IKEA's New Collaboration Proves Timeless Design Doesn't Have to Be Expensive
It was a lengthy three-year process between Mette and Rolf Hay's first meeting with the IKEA team and the launch of Ypperlig, their collaborative collection. The partnership, landing in stores in October, was a natural progression for the Danish design duo, who founded Hay in 2002 as a destination for affordable contemporary furniture and accessories. After all, both companies shared the common goal of providing well-designed home essentials that were both affordable and thoughtfully created, from the initial drafting stage all the way to final production.
It wasn't the first collaboration for Hay, which recently launched Chart, an art poster collection in collaboration with 12 artists, and Hay Kitchen Market, a cooking essentials line created in collaboration with Frederik Bille Brahe, a prominent Copenhagen chef. "What's really important for us at the moment is that we're working on collaborations," Rolf Hay told MyDomaine. "It's something we like. It's very inspiring for us. We love bringing people into our industry who aren't normally in the industry. It's exciting when you get to work with people on a very high level, we feel very privileged about that." Hay's main goal with his collaboration: to create products that can be cherished for multiple decades to come. In fact, it's the main trend the Hay co-founders are forecasting for 2018: the idea of environmental consciousness and long-lasting products.
Find out how this design couple turned an IKEA collaboration into a collection of wallet-friendly future heirlooms.
"We met in Copenhagen. IKEA had a management meeting in Copenhagen and called us in to have a chat about everything and nothing," says Rolf. "We had a wonderful conversation with the team for two to three hours. It was very general about our industry, about how we were looking at IKEA and how IKEA was looking at Hay." Three years later, a collaboration was born. "From our side, it was pretty clear that we wanted to do something for IKEA, and we wanted to approach IKEA, not the other way around. We wanted to meet IKEA where IKEA is, and that was the starting point for the collaboration."
While Mette Hay focused on the smaller accessories and accessories of the collection—napkins, shopping bag, trays, cushions—Rolf narrowed down on the furniture development, working with the IKEA supply chain to create products that were both innovative and timeless: "Many of the products in the collection were guided by the new technologies and the way of approaching product at a very high and intelligent production level. When creating the furniture collection, it was a lot about traveling with IKEA and see the different IKEA factories and different ways of producing."
One of the star products for the collection: a simple plastic chair shaped out of one single piece of molded plastic: "It looks simple, but to prepare the production for this chair was quite complicated," shares Rolf. "I think we learned a lot about production. The reason we did this was we were curious about how IKEA works, and it was interesting to share the [retailer's] environment. The IKEA team is extremely good at sharing its expectations with its suppliers—to give its suppliers precise information on what the project is about and what's expected. The team is very professional, so it's clear from the beginning."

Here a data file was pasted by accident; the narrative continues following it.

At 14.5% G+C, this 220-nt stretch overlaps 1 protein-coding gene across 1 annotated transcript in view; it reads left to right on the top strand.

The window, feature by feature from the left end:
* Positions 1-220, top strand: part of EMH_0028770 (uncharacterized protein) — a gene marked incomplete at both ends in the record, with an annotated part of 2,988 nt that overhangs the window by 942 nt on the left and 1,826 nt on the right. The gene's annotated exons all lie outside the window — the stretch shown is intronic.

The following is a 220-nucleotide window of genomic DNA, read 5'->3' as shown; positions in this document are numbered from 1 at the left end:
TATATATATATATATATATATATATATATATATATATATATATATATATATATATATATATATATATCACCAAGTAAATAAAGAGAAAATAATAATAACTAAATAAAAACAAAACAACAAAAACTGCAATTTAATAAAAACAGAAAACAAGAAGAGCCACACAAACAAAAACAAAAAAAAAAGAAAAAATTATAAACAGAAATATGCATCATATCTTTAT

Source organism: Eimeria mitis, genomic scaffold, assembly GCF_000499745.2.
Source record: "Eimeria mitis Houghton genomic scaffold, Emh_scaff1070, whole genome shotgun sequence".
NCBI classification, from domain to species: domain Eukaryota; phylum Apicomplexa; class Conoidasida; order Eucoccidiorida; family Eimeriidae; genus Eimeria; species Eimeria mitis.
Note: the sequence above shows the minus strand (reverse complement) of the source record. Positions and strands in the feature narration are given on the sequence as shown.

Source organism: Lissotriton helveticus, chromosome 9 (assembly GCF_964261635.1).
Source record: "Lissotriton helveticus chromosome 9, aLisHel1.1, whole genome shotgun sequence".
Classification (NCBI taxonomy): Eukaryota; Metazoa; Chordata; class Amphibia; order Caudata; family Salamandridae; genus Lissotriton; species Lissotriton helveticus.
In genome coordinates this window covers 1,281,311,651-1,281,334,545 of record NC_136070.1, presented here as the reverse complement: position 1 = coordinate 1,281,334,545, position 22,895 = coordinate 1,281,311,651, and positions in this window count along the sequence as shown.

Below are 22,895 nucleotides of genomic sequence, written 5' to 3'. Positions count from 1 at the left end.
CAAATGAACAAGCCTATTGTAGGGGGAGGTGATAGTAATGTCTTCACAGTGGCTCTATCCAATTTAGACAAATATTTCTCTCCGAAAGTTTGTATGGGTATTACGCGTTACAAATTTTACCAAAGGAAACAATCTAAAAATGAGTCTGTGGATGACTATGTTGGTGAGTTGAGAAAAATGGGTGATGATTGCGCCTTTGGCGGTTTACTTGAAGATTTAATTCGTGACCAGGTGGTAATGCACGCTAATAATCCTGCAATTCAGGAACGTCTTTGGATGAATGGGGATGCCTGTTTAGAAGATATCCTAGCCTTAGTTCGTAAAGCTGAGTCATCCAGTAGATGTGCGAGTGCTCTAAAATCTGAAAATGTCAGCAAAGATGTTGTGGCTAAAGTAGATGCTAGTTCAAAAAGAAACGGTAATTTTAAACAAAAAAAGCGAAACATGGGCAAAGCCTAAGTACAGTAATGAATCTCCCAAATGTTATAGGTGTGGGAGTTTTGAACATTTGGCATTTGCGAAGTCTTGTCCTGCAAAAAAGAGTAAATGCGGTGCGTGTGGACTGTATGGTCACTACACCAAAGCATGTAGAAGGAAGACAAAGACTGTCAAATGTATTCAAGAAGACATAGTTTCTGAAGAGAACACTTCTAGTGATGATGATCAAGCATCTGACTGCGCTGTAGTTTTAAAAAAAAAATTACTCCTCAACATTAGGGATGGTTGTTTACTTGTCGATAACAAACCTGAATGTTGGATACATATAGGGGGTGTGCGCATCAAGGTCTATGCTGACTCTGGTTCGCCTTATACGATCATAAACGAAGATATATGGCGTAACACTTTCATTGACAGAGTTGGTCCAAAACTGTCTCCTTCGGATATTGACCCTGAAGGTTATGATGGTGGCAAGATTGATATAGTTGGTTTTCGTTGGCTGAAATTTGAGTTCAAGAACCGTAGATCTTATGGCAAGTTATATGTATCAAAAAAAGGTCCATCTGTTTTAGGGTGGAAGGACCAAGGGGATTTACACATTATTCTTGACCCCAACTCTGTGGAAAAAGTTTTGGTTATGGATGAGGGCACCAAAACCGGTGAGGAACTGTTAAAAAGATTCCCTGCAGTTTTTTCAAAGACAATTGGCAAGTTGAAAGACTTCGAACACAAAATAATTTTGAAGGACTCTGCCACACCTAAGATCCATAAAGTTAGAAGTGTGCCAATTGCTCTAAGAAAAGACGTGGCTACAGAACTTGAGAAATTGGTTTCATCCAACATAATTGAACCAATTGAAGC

At the core of the collection was one main focus—a trend that both Mette and Rolf Hay firmly believe is the only important decorating trend to follow moving forward: the idea of quality and timelessness. "I think that people today really know what they want, and people are extremely informed," says Mette. "People know what's going on all over the world. If there is a new place in the world, it's easy to get the information on social media. I think that people will more easily curate things from many different areas." After all, she redesigned IKEA's most iconic product, the famous blue-and-white shopping bag, to incorporate new color combinations that were more in line with timeless tones—muted yellows, reds, blues, and greens that would stand the test of time.
"What we see at the moment is that people are extremely concerned about the environment," says Rolf. "I think the trend now is that people buy better products that last longer. They're more concerned with the quality of what they're buying. They want to buy something that can last for many years. It's not just about buying convenient goods, it's about considering what they need, and then buying based on that. When you work with IKEA, it’s a company that has a high level of environmental consciousness. [The team is] extremely concerned with the materials [it's] using. What's really important is that we use long-lasting materials. It's something we have to consider—that we return to the old values where artisans were spending hours and hours on making a chair or an object. Because if it's perfect, it will be in our lives for many years. We should take objects and products extremely importantly also from an aesthetic point of view. Why don't we do products with a 50-year lifetime?"
Have a look at the new Hay Ypperlig collection for IKEA, and pick the products that will be in your life for many years.
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